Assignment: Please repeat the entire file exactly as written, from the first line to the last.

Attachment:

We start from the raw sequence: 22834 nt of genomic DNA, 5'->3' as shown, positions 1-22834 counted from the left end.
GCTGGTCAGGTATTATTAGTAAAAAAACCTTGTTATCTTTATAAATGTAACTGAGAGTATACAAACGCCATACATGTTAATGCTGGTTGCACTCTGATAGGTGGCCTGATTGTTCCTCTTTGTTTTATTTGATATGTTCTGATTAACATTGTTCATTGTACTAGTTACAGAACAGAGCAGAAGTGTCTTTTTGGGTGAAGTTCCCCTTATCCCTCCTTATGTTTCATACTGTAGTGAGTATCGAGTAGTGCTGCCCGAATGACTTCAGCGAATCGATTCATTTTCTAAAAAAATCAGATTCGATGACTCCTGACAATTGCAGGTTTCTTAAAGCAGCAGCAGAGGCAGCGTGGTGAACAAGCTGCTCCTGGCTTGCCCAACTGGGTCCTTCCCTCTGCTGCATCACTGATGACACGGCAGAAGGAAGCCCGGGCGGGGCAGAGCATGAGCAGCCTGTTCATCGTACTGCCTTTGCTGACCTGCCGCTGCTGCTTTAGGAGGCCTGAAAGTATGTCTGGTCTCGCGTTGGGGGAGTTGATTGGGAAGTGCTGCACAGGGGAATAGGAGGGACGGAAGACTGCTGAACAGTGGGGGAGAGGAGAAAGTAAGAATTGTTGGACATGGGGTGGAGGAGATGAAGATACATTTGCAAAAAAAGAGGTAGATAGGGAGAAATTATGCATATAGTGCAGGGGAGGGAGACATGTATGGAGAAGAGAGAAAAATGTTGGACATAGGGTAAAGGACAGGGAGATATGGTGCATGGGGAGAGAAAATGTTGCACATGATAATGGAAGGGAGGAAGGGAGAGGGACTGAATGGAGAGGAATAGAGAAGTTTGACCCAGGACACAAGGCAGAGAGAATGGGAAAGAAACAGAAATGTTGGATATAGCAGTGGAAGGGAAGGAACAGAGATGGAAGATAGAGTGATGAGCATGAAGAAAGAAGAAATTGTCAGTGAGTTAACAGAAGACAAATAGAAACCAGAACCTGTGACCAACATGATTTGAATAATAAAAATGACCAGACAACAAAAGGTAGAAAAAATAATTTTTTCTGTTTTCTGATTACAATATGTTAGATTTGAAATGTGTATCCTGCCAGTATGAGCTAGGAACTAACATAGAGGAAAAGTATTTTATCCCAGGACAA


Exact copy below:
We start from the raw sequence: 22834 nt of genomic DNA, 5'->3' as shown, positions 1-22834 counted from the left end.
GCTGGTCAGGTATTATTAGTAAAAAAACCTTGTTATCTTTATAAATGTAACTGAGAGTATACAAACGCCATACATGTTAATGCTGGTTGCACTCTGATAGGTGGCCTGATTGTTCCTCTTTGTTTTATTTGATATGTTCTGATTAACATTGTTCATTGTACTAGTTACAGAACAGAGCAGAAGTGTCTTTTTGGGTGAAGTTCCCCTTATCCCTCCTTATGTTTCATACTGTAGTGAGTATCGAGTAGTGCTGCCCGAATGACTTCAGCGAATCGATTCATTTTCTAAAAAAATCAGATTCGATGACTCCTGACAATTGCAGGTTTCTTAAAGCAGCAGCAGAGGCAGCGTGGTGAACAAGCTGCTCCTGGCTTGCCCAACTGGGTCCTTCCCTCTGCTGCATCACTGATGACACGGCAGAAGGAAGCCCGGGCGGGGCAGAGCATGAGCAGCCTGTTCATCGTACTGCCTTTGCTGACCTGCCGCTGCTGCTTTAGGAGGCCTGAAAGTATGTCTGGTCTCGCGTTGGGGGAGTTGATTGGGAAGTGCTGCACAGGGGAATAGGAGGGACGGAAGACTGCTGAACAGTGGGGGAGAGGAGAAAGTAAGAATTGTTGGACATGGGGTGGAGGAGATGAAGATACATTTGCAAAAAAAGAGGTAGATAGGGAGAAATTATGCATATAGTGCAGGGGAGGGAGACATGTATGGAGAAGAGAGAAAAATGTTGGACATAGGGTAAAGGACAGGGAGATATGGTGCATGGGGAGAGAAAATGTTGCACATGATAATGGAAGGGAGGAAGGGAGAGGGACTGAATGGAGAGGAATAGAGAAGTTTGACCCAGGACACAAGGCAGAGAGAATGGGAAAGAAACAGAAATGTTGGATATAGCAGTGGAAGGGAAGGAACAGAGATGGAAGATAGAGTGATGAGCATGAAGAAAGAAGAAATTGTCAGTGAGTTAACAGAAGACAAATAGAAACCAGAACCTGTGACCAACATGATTTGAATAATAAAAATGACCAGACAACAAAAGGTAGAAAAAATAATTTTTTCTGTTTTCTGATTACAATATGTTAGATTTGAAATGTGTATCCTGCCAGTATGAGCTAGGAACTAACATAGAGGAAAAGTATTTTATCCCAGGACAA